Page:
Print 64 comment(s) - last by EricMartello.. on Mar 12 at 6:24 PM

The goal is to help automakers meet new emissions standards, increase vehicle performance and improve public health

Gasoline is about to get a whole lot cleaner as the U.S. Environmental Protection Agency (EPA) looks to reduce the amount of sulfur in fuel with a new regulation. 
According to the EPA, it's finalizing new rules that will cut the amount of sulfur in gasoline by two-thirds starting in 2017. The goal is to help automakers meet new emissions standards, increase vehicle performance and improve public health.
A vehicle's catalytic converter primarily controls emissions, but over time, sulfur in fuel can disable auto technologies that work to eliminate emissions. 
Sulfur took a massive hit in 2000 when the EPA required the amount be lowered from an average of 300 ppm (parts per million) to 30 ppm. When these new rules are finalized, that number will drop further to 10ppm nationwide by 2017. 
The EPA estimates an 80 percent reduction in emissions for cars and trucks from today’s fleet average, and a 60 percent reduction for heavy-duty vehicles.

[SOURCE: Automobile Magazine]

"These standards are a win for public health, a win for our environment, and a win for our pocketbooks," said EPA Administrator Gina McCarthy. "By working with the auto industry, health groups, and other stakeholders, we're continuing to build on the Obama Administration's broader clean fuels and vehicles efforts that cut carbon pollution, clean the air we breathe, and save families money at the pump."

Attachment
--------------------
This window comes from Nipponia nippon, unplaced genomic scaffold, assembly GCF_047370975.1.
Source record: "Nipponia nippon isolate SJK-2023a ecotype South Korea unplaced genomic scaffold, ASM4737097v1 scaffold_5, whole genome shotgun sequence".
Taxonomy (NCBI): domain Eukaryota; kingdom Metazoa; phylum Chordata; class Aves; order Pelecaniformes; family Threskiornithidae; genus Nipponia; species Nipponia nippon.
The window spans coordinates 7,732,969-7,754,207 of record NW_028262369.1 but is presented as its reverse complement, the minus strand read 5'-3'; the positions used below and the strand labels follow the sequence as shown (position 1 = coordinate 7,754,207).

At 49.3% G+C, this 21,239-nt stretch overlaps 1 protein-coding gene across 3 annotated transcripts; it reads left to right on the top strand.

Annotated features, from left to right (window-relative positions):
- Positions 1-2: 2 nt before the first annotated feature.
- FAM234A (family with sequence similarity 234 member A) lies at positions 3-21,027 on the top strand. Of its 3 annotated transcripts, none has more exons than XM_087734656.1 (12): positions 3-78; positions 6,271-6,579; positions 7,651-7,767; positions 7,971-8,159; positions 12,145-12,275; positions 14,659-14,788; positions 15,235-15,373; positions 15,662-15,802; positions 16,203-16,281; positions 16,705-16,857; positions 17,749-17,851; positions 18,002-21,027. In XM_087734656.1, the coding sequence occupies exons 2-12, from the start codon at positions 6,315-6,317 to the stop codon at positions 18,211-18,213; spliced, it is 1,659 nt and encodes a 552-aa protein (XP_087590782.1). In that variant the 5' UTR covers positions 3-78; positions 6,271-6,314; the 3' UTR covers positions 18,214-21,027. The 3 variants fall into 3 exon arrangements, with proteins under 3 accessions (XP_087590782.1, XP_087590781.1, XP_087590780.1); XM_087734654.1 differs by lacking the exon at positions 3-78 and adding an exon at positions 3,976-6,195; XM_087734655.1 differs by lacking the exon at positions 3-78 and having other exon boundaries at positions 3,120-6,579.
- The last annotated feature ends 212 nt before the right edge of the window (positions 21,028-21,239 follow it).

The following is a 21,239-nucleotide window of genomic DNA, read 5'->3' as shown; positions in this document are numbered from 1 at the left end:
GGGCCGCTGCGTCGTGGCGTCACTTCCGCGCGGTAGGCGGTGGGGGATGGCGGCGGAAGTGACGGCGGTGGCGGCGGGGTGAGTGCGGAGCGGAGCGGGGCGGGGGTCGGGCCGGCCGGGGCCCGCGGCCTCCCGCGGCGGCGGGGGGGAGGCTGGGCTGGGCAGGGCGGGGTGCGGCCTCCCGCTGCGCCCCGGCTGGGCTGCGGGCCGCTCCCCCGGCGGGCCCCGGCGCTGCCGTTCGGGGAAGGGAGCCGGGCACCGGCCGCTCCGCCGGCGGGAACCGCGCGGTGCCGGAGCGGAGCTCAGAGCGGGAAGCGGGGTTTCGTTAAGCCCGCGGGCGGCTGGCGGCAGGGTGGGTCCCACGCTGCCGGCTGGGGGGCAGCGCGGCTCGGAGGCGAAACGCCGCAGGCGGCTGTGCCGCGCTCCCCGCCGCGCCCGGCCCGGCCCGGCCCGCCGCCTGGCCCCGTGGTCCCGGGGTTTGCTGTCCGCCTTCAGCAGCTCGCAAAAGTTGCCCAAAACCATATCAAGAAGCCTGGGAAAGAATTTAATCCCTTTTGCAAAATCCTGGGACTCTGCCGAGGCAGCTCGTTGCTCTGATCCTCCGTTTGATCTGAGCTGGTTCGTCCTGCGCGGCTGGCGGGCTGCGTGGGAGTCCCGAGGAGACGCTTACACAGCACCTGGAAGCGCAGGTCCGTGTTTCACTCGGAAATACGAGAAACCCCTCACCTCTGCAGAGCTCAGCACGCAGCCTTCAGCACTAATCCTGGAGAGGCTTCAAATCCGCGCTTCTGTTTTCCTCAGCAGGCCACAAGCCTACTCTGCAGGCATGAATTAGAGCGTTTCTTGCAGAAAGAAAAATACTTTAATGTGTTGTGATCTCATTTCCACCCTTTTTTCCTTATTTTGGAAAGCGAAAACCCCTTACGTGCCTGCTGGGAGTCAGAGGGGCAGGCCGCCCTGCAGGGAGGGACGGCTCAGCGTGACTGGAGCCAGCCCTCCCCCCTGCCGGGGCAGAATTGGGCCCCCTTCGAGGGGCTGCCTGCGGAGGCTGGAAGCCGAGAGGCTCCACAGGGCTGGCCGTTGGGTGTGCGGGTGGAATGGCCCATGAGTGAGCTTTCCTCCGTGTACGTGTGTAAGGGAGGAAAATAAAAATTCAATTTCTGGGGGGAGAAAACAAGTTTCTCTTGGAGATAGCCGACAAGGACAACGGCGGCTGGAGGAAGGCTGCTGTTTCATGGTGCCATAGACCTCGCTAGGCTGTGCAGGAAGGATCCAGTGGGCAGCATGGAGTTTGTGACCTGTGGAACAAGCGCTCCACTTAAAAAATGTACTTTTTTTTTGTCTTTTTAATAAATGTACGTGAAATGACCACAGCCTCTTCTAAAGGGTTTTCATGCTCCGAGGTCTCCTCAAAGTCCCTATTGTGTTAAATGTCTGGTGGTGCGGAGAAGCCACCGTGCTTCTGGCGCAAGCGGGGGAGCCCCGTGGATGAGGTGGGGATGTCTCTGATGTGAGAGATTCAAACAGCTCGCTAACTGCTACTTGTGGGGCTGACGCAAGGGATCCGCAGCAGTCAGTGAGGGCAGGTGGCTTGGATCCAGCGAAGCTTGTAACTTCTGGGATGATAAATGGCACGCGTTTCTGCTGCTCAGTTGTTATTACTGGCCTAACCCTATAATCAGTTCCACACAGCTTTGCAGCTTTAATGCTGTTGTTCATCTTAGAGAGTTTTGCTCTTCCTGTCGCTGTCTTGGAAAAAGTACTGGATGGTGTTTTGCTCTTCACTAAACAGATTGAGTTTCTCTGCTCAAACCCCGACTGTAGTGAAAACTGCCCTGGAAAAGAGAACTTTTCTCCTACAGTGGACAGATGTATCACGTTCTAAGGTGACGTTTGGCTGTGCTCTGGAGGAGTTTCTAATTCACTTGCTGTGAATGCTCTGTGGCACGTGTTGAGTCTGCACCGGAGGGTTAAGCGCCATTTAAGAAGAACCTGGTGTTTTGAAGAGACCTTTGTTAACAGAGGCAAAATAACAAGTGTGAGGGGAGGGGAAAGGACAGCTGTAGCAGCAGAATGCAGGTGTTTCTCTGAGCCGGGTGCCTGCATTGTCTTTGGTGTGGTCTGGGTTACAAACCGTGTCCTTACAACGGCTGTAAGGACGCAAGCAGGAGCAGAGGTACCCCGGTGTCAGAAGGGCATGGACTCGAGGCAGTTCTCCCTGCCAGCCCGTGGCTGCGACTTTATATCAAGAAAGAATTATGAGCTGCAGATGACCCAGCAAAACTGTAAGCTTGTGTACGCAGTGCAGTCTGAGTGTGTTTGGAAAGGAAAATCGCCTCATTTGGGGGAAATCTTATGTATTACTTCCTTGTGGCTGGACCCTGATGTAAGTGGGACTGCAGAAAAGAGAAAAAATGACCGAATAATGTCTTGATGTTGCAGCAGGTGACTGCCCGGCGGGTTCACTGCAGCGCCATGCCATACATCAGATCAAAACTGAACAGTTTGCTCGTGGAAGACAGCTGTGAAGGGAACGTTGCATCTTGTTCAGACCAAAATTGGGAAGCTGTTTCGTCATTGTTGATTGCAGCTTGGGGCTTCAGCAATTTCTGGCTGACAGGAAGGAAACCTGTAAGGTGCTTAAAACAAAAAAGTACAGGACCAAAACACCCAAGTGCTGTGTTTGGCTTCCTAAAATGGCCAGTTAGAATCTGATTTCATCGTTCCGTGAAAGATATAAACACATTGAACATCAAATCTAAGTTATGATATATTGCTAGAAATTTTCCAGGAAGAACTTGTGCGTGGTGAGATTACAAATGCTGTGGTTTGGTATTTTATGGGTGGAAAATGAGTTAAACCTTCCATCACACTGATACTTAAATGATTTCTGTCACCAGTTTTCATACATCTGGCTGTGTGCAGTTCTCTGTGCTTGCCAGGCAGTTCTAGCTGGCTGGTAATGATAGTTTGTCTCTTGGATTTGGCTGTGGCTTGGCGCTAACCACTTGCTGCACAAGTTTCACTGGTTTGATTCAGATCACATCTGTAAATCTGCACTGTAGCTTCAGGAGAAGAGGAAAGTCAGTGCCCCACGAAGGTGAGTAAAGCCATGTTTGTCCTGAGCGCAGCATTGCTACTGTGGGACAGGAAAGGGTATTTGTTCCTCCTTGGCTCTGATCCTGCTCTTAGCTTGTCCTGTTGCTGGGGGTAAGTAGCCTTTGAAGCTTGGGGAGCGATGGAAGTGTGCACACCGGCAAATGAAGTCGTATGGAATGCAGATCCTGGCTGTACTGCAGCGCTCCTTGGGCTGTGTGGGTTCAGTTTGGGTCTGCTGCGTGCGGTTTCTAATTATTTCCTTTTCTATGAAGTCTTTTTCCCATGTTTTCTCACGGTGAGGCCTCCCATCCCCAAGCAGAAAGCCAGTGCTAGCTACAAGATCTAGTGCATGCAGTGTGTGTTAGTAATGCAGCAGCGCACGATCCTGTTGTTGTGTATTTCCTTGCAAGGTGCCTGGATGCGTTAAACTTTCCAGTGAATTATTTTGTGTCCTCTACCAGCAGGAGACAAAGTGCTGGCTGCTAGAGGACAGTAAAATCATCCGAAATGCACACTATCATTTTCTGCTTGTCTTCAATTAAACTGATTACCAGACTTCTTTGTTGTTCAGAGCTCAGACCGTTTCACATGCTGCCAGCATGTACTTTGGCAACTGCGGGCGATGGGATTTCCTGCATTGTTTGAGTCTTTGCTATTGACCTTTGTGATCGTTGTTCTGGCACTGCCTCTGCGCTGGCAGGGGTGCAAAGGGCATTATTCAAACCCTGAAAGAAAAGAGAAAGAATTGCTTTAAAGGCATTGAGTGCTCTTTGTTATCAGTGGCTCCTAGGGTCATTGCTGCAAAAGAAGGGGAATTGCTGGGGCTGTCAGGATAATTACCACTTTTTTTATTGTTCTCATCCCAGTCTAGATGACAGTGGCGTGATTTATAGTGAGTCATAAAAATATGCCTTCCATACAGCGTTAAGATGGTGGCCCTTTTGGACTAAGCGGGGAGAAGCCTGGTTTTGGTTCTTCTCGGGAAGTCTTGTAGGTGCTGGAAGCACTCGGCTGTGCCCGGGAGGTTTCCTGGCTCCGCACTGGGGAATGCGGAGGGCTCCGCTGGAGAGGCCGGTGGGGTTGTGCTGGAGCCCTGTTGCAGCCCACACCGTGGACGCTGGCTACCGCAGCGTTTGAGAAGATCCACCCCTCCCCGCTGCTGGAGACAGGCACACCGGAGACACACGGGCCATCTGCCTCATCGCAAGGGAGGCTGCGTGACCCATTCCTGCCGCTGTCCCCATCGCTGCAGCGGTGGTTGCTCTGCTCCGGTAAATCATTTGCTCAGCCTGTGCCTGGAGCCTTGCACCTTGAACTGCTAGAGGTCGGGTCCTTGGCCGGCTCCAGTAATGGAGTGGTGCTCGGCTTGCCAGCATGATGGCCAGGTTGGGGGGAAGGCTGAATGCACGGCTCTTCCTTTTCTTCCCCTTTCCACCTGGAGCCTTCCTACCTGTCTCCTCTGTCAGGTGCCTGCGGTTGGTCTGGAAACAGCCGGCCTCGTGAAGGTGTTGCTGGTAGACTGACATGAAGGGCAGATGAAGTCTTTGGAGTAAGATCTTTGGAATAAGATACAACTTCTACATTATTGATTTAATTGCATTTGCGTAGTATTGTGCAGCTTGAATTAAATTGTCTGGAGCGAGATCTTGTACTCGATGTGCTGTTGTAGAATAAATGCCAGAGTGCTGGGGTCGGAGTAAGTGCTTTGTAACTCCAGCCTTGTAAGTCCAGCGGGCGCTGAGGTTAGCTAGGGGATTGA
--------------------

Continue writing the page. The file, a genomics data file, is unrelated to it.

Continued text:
Automakers like the Alliance of Automobile Manufacturers -- a trade group representing Detroit’s Big Three automakers, Toyota Motor Corp., Volkswagen AG and others -- have welcomed the rules because it lowers the cost of technologies needed to improve fuel economy and meet emissions standards. The auto industry will spend about $200 billion to double the efficiency of the fleet by 2025 to 54.5 MPG.
The program is estimated to cost less than a penny per gallon of gasoline, and about $72 per vehicle. The annual cost of the overall program in 2030 is estimated to be about $1.5 billion. 
Putting these new rules in place would also improve public health. According to the EPA, the rules will annually prevent up to 30,000 cases of respiratory ailments in children; 2,200 hospital admissions and asthma-related emergency room visits; 2,000 premature deaths, and 1.4 million lost school days and work days. 
Total health-related benefits in 2030 are estimated to be between $8 billion and $23 billion annually.

Source: U.S. Environmental Protection Agency

Comments     Threshold

This article is over a month old, voting and posting comments is disabled

By pandemonium on 3/11/2014 4:50:40 AM , Rating: 2
You didn't answer the questions and you know it. Because you're so scared of aligning yourself with even entertaining the thought that there may be something there, that you're pained to answer 2 simple questions without running off on tangents of political bereavement.

Your world must be terrible. If only someone could help you out of your paranoid state. :/

By EricMartello on 3/12/2014 6:10:26 PM , Rating: 2
Your questions were answered.

"So, I think the same thing of the music industry. They can't say that they're losing money, you know what I'm saying. They just probably don't have the same surplus that they had." -- Wu-Tang Clan founder RZA

Copyright 2015 DailyTech LLC. - RSS Feed | Advertise | About Us | Ethics | FAQ | Terms, Conditions & Privacy Information | Kristopher Kubicki